Materials Research Science and Engineering Center


Date of this Version

January 2006


Published in Advanced Magnetic Nanostructures, edited by David J. Sellmyer and Ralph Skomski (Springer, 2006).
Copyright © 2006 Springer Verlag. Used by permission.


The application of nanomagnetic materials to biological systems has produced significant advances in research, diagnosis, and treatment of numerous pathologies. This chapter summarizes the major applications of magnetic materials: magnetic targeting, drug and gene delivery, magnetic separation, the use of magnetic beads in manipulating single molecules, as contrast agents in magnetic resonance imaging, and for hyperthermia. Biocompatibility requirements for magnetic materials used in these applications are reviewed.

“Nanobiomagnetism” is the intersection of nanomagnetism and medicine that focuses on biological systems and/or processes. Magnetism is an inherent facet of life, from iron in blood to the ability of magnetotactic bacteria, birds, honeybees and other creatures to navigate by the Earth’s magnetic field. Iron plays a critical part in many aspects of human neurophysiology. Naturally occurring iron in the body usually is stored within ferritin, which are 12-nm hollow spherical shells that each can hold up to 2,500 iron atoms in the form of mineralized ferrihydrite. Anomalous amounts of iron—possibly in nanoscale form—are associated with many neurodegenerative disorders such as Alzheimer’s, Parkinson’s, and Huntington’s diseases. The ability of magnets to act on objects at a distance makes them valuable medical tools. A 1624 report described the extraction of an iron splinter from an eye using a magnet. Safety pins, bullets and grenade splinters were removed using magnets. Grazing cows are fed magnets to prevent sharp metallic objects they eat from damaging the intestines. The invention of stronger, smaller permanent magnets made possible more delicate applications, such as temporarily fixing prosthesis in dentistry, guiding catheters through the body, and navigating within the brain. Nanoscale materials have a special relevance to biomedical applications due to their size compatibility with cells (10–100 μm), viruses (20–450 nm), proteins (5–50 nm) and genes (2 nm wide by 10–100 nm long). Nanoparticles are small enough to move inside the body without disrupting normal functions, and can access spaces inaccessible by other means. Cells react to the topography of their environment on size scales as small as 5 nm - up to 1000 times smaller than their own size. Changes in response to topography literally can induce growth or death. Nanostructured materials allow study of these critical processes on a single-cell level.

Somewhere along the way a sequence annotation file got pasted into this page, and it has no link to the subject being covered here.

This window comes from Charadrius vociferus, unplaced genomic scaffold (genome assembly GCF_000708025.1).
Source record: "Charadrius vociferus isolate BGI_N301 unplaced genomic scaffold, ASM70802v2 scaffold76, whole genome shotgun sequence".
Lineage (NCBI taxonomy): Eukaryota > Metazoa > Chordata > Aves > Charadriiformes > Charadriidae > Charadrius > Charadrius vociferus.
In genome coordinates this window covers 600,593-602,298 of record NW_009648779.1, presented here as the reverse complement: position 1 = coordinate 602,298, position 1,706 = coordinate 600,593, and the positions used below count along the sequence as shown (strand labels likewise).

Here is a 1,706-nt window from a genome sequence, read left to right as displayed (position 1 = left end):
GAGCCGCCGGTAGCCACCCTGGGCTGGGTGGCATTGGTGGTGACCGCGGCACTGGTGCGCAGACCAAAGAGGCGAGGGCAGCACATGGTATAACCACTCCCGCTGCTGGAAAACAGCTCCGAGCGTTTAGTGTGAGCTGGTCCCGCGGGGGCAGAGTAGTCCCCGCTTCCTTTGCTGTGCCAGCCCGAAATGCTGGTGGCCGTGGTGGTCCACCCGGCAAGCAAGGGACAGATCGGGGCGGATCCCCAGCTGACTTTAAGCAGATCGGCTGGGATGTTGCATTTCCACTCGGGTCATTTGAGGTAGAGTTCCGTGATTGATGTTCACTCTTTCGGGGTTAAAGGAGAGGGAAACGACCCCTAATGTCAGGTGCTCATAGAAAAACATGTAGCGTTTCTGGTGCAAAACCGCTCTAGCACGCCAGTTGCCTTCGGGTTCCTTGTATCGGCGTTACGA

Notice: "The term Nanobiomagnetics ® ™ has been registered as a federal trademark by Nanobiomagnetics, Inc., of Oklahoma City, OK."